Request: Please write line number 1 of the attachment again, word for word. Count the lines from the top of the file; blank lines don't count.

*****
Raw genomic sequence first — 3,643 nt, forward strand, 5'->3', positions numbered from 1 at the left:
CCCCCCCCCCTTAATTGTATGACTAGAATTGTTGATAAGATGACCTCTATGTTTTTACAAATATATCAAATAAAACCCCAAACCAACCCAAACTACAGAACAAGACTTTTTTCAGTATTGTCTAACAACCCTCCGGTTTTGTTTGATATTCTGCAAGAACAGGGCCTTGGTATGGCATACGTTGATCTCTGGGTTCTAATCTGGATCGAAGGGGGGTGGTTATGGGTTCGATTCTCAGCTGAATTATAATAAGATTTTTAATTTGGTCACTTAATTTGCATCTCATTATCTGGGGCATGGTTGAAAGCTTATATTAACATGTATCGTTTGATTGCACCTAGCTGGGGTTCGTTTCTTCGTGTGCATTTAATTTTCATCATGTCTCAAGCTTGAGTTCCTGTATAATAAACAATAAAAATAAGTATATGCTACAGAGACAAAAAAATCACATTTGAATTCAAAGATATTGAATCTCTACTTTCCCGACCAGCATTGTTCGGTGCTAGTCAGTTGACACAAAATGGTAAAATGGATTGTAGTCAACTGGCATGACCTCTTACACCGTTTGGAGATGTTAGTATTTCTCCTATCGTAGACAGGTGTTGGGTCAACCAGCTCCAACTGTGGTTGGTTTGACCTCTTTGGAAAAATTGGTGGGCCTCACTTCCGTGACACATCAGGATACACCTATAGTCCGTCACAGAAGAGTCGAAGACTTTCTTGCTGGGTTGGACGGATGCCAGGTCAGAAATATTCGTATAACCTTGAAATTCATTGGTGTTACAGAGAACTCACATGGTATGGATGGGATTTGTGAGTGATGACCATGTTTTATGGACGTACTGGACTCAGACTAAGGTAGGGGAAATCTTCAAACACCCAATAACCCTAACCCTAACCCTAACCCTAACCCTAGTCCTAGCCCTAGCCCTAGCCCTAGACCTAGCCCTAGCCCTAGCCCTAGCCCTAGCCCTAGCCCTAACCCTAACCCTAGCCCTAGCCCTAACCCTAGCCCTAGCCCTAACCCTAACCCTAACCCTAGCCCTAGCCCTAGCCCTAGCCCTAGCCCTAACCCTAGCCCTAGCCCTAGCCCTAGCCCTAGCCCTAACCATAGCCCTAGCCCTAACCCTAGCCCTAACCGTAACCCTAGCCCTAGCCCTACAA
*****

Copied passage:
Raw genomic sequence first — 3,643 nt, forward strand, 5'->3', positions numbered from 1 at the left: